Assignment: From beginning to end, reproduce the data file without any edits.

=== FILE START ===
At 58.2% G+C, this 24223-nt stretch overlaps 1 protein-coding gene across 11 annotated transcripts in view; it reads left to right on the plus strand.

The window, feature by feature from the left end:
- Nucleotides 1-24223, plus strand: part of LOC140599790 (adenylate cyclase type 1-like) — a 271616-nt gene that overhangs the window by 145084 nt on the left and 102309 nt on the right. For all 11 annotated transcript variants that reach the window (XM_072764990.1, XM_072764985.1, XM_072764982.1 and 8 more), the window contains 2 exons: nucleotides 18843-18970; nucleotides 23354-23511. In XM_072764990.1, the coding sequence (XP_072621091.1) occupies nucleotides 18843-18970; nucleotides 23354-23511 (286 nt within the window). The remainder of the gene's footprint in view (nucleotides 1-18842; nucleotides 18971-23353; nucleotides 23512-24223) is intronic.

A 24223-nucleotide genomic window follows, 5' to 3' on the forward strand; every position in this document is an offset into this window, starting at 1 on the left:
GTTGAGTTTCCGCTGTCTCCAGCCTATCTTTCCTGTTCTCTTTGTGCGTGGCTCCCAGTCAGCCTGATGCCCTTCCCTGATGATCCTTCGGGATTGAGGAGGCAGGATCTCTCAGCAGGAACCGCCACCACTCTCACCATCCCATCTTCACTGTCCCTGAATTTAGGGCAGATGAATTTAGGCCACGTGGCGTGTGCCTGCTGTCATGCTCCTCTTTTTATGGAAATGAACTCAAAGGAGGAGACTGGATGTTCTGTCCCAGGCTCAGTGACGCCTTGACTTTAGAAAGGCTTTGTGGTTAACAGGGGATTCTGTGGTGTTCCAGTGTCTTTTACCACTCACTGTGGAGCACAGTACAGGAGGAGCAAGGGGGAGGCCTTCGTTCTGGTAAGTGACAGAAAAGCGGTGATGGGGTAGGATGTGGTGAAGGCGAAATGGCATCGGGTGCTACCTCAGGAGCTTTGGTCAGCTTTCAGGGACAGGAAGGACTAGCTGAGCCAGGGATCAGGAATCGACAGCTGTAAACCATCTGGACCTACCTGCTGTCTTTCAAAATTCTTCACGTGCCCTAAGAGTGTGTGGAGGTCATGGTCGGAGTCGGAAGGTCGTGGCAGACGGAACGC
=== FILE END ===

At 58.2% G+C, this 24223-nt stretch overlaps 1 protein-coding gene across 11 annotated transcripts in view; it reads left to right on the plus strand.

The window, feature by feature from the left end:
- Nucleotides 1-24223, plus strand: part of LOC140599790 (adenylate cyclase type 1-like) — a 271616-nt gene that overhangs the window by 145084 nt on the left and 102309 nt on the right. For all 11 annotated transcript variants that reach the window (XM_072764990.1, XM_072764985.1, XM_072764982.1 and 8 more), the window contains 2 exons: nucleotides 18843-18970; nucleotides 23354-23511. In XM_072764990.1, the coding sequence (XP_072621091.1) occupies nucleotides 18843-18970; nucleotides 23354-23511 (286 nt within the window). The remainder of the gene's footprint in view (nucleotides 1-18842; nucleotides 18971-23353; nucleotides 23512-24223) is intronic.

A 24223-nucleotide genomic window follows, 5' to 3' on the forward strand; every position in this document is an offset into this window, starting at 1 on the left:
GTTGAGTTTCCGCTGTCTCCAGCCTATCTTTCCTGTTCTCTTTGTGCGTGGCTCCCAGTCAGCCTGATGCCCTTCCCTGATGATCCTTCGGGATTGAGGAGGCAGGATCTCTCAGCAGGAACCGCCACCACTCTCACCATCCCATCTTCACTGTCCCTGAATTTAGGGCAGATGAATTTAGGCCACGTGGCGTGTGCCTGCTGTCATGCTCCTCTTTTTATGGAAATGAACTCAAAGGAGGAGACTGGATGTTCTGTCCCAGGCTCAGTGACGCCTTGACTTTAGAAAGGCTTTGTGGTTAACAGGGGATTCTGTGGTGTTCCAGTGTCTTTTACCACTCACTGTGGAGCACAGTACAGGAGGAGCAAGGGGGAGGCCTTCGTTCTGGTAAGTGACAGAAAAGCGGTGATGGGGTAGGATGTGGTGAAGGCGAAATGGCATCGGGTGCTACCTCAGGAGCTTTGGTCAGCTTTCAGGGACAGGAAGGACTAGCTGAGCCAGGGATCAGGAATCGACAGCTGTAAACCATCTGGACCTACCTGCTGTCTTTCAAAATTCTTCACGTGCCCTAAGAGTGTGTGGAGGTCATGGTCGGAGTCGGAAGGTCGTGGCAGACGGAACGC